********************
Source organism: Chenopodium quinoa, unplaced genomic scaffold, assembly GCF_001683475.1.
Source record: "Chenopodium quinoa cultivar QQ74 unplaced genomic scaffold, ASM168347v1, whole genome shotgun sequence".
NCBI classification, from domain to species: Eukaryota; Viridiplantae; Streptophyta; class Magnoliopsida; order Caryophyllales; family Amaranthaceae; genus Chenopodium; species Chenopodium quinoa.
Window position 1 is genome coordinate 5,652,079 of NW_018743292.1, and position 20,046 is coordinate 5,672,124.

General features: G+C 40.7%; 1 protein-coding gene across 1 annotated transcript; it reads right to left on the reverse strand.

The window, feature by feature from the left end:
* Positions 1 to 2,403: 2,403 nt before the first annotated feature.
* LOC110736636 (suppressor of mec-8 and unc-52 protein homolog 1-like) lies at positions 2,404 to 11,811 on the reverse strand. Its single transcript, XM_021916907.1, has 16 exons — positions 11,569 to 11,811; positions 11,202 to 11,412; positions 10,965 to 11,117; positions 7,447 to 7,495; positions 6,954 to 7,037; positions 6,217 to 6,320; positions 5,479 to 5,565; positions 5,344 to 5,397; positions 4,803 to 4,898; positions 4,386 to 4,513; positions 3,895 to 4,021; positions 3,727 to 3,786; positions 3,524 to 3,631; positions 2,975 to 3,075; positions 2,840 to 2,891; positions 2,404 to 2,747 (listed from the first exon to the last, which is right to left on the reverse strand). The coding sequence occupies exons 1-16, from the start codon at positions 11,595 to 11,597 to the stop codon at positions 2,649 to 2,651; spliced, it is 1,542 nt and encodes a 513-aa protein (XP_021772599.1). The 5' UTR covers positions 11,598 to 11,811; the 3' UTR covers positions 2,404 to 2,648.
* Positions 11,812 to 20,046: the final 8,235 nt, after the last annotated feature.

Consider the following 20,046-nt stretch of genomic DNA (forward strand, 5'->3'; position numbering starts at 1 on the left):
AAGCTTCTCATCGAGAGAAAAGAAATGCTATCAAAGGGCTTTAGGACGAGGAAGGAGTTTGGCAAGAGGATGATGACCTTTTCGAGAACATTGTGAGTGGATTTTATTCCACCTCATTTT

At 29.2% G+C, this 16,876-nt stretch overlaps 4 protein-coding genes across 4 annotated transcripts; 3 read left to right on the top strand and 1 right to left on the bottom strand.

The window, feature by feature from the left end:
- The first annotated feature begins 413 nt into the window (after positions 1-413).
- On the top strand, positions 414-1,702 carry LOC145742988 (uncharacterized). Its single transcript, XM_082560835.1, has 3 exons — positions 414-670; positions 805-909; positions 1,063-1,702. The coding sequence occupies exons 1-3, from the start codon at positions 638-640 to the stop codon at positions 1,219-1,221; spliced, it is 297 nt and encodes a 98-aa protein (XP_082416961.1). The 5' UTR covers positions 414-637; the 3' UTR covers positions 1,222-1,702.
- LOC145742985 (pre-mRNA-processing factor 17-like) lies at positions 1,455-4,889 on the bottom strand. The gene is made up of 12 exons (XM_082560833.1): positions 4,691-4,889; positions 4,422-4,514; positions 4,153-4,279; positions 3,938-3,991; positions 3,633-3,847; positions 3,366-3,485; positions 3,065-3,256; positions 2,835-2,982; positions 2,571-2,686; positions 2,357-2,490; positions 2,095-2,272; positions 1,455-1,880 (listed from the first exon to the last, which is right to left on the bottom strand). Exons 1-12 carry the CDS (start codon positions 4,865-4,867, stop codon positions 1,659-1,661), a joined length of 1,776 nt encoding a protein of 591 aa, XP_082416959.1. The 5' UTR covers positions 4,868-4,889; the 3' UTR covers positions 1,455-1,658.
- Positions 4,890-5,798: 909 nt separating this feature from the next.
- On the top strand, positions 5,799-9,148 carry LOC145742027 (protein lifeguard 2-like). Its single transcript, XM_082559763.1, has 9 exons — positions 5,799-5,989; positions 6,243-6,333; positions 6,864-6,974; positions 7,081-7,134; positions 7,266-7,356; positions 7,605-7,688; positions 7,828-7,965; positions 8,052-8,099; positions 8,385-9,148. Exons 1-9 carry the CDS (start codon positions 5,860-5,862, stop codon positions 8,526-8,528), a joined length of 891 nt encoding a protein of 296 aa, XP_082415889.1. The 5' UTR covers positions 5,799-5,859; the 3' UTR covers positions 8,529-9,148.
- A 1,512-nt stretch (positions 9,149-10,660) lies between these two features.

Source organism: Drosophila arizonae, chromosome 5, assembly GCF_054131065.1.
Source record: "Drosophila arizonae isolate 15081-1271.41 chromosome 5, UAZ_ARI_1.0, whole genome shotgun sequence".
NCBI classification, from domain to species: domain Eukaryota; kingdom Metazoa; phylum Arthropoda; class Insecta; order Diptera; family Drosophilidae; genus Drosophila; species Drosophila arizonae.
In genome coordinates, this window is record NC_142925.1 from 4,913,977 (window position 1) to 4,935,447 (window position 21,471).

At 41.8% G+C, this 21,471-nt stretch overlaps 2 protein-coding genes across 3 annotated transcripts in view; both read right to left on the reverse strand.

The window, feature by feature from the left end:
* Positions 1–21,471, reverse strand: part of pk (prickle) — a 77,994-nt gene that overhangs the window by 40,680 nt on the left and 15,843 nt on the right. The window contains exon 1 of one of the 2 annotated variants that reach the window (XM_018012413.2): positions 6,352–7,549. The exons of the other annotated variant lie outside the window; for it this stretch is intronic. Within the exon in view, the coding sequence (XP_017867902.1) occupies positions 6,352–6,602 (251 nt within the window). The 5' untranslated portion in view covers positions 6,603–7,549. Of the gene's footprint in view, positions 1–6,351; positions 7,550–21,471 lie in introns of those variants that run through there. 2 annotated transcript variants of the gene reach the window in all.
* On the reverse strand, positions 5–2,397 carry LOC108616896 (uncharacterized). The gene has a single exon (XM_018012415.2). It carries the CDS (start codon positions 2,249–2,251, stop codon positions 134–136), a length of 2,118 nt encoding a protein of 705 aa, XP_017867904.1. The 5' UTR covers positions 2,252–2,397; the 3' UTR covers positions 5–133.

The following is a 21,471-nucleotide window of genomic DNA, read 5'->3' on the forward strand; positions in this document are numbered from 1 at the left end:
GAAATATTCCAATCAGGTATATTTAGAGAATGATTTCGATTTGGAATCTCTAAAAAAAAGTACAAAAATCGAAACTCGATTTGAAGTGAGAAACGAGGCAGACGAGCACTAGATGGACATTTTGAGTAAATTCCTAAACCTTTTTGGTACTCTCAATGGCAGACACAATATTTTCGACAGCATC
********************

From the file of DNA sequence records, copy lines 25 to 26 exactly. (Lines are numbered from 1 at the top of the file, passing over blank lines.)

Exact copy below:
The window, feature by feature from the left end:
* Positions 1–21,471, reverse strand: part of pk (prickle) — a 77,994-nt gene that overhangs the window by 40,680 nt on the left and 15,843 nt on the right. The window contains exon 1 of one of the 2 annotated variants that reach the window (XM_018012413.2): positions 6,352–7,549. The exons of the other annotated variant lie outside the window; for it this stretch is intronic. Within the exon in view, the coding sequence (XP_017867902.1) occupies positions 6,352–6,602 (251 nt within the window). The 5' untranslated portion in view covers positions 6,603–7,549. Of the gene's footprint in view, positions 1–6,351; positions 7,550–21,471 lie in introns of those variants that run through there. 2 annotated transcript variants of the gene reach the window in all.